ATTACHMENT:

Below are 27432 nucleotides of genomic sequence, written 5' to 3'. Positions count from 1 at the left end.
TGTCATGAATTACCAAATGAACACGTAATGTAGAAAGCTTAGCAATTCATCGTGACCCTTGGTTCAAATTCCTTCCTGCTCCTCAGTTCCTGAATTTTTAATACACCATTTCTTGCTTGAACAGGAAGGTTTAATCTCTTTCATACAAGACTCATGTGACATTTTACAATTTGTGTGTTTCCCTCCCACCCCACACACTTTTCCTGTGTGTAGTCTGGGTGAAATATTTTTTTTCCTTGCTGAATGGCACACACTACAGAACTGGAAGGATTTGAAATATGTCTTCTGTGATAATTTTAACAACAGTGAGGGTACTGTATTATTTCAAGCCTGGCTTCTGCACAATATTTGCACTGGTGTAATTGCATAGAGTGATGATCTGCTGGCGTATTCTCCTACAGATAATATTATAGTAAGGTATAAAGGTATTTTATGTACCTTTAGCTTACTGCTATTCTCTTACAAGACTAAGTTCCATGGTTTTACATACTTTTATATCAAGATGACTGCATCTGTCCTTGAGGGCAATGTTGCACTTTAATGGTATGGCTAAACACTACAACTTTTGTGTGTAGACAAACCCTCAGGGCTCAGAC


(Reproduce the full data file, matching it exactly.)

Below are 27432 nucleotides of genomic sequence, written 5' to 3'. Positions count from 1 at the left end.
TGTCATGAATTACCAAATGAACACGTAATGTAGAAAGCTTAGCAATTCATCGTGACCCTTGGTTCAAATTCCTTCCTGCTCCTCAGTTCCTGAATTTTTAATACACCATTTCTTGCTTGAACAGGAAGGTTTAATCTCTTTCATACAAGACTCATGTGACATTTTACAATTTGTGTGTTTCCCTCCCACCCCACACACTTTTCCTGTGTGTAGTCTGGGTGAAATATTTTTTTTCCTTGCTGAATGGCACACACTACAGAACTGGAAGGATTTGAAATATGTCTTCTGTGATAATTTTAACAACAGTGAGGGTACTGTATTATTTCAAGCCTGGCTTCTGCACAATATTTGCACTGGTGTAATTGCATAGAGTGATGATCTGCTGGCGTATTCTCCTACAGATAATATTATAGTAAGGTATAAAGGTATTTTATGTACCTTTAGCTTACTGCTATTCTCTTACAAGACTAAGTTCCATGGTTTTACATACTTTTATATCAAGATGACTGCATCTGTCCTTGAGGGCAATGTTGCACTTTAATGGTATGGCTAAACACTACAACTTTTGTGTGTAGACAAACCCTCAGGGCTCAGAC